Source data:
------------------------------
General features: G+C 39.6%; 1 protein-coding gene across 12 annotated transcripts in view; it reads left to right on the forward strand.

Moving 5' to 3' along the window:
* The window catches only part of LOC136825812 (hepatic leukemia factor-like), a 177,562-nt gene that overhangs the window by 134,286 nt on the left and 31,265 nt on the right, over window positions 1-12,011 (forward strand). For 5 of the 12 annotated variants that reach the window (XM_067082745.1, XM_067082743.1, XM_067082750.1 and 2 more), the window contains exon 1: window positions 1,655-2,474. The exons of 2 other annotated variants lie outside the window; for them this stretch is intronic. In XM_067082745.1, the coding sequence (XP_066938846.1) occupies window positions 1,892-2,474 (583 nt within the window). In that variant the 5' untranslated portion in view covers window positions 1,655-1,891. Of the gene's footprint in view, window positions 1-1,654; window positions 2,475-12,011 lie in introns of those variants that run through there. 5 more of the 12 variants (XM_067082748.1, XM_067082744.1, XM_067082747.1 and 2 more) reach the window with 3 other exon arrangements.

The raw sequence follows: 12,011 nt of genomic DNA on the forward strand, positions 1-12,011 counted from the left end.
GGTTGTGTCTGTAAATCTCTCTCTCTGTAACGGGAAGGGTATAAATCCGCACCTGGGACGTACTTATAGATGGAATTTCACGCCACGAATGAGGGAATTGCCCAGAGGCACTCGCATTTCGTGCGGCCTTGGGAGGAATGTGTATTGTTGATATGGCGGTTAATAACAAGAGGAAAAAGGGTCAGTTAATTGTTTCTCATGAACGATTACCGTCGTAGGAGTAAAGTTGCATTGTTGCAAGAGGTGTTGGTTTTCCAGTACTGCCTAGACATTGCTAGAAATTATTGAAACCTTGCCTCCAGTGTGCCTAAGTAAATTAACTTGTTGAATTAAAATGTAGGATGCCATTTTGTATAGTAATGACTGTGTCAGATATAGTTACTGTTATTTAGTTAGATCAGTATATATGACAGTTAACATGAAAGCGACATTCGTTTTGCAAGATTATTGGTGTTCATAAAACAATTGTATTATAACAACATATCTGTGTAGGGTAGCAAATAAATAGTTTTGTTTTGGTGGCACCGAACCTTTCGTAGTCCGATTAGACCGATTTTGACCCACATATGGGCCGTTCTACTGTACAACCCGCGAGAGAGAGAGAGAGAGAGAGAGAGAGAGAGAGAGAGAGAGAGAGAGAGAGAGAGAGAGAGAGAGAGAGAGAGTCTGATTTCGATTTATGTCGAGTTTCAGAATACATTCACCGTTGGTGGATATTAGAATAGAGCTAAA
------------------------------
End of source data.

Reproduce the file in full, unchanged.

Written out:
General features: G+C 39.6%; 1 protein-coding gene across 12 annotated transcripts in view; it reads left to right on the forward strand.

Moving 5' to 3' along the window:
* The window catches only part of LOC136825812 (hepatic leukemia factor-like), a 177,562-nt gene that overhangs the window by 134,286 nt on the left and 31,265 nt on the right, over window positions 1-12,011 (forward strand). For 5 of the 12 annotated variants that reach the window (XM_067082745.1, XM_067082743.1, XM_067082750.1 and 2 more), the window contains exon 1: window positions 1,655-2,474. The exons of 2 other annotated variants lie outside the window; for them this stretch is intronic. In XM_067082745.1, the coding sequence (XP_066938846.1) occupies window positions 1,892-2,474 (583 nt within the window). In that variant the 5' untranslated portion in view covers window positions 1,655-1,891. Of the gene's footprint in view, window positions 1-1,654; window positions 2,475-12,011 lie in introns of those variants that run through there. 5 more of the 12 variants (XM_067082748.1, XM_067082744.1, XM_067082747.1 and 2 more) reach the window with 3 other exon arrangements.

The raw sequence follows: 12,011 nt of genomic DNA on the forward strand, positions 1-12,011 counted from the left end.
GGTTGTGTCTGTAAATCTCTCTCTCTGTAACGGGAAGGGTATAAATCCGCACCTGGGACGTACTTATAGATGGAATTTCACGCCACGAATGAGGGAATTGCCCAGAGGCACTCGCATTTCGTGCGGCCTTGGGAGGAATGTGTATTGTTGATATGGCGGTTAATAACAAGAGGAAAAAGGGTCAGTTAATTGTTTCTCATGAACGATTACCGTCGTAGGAGTAAAGTTGCATTGTTGCAAGAGGTGTTGGTTTTCCAGTACTGCCTAGACATTGCTAGAAATTATTGAAACCTTGCCTCCAGTGTGCCTAAGTAAATTAACTTGTTGAATTAAAATGTAGGATGCCATTTTGTATAGTAATGACTGTGTCAGATATAGTTACTGTTATTTAGTTAGATCAGTATATATGACAGTTAACATGAAAGCGACATTCGTTTTGCAAGATTATTGGTGTTCATAAAACAATTGTATTATAACAACATATCTGTGTAGGGTAGCAAATAAATAGTTTTGTTTTGGTGGCACCGAACCTTTCGTAGTCCGATTAGACCGATTTTGACCCACATATGGGCCGTTCTACTGTACAACCCGCGAGAGAGAGAGAGAGAGAGAGAGAGAGAGAGAGAGAGAGAGAGAGAGAGAGAGAGAGAGAGAGAGAGAGAGAGTCTGATTTCGATTTATGTCGAGTTTCAGAATACATTCACCGTTGGTGGATATTAGAATAGAGCTAAA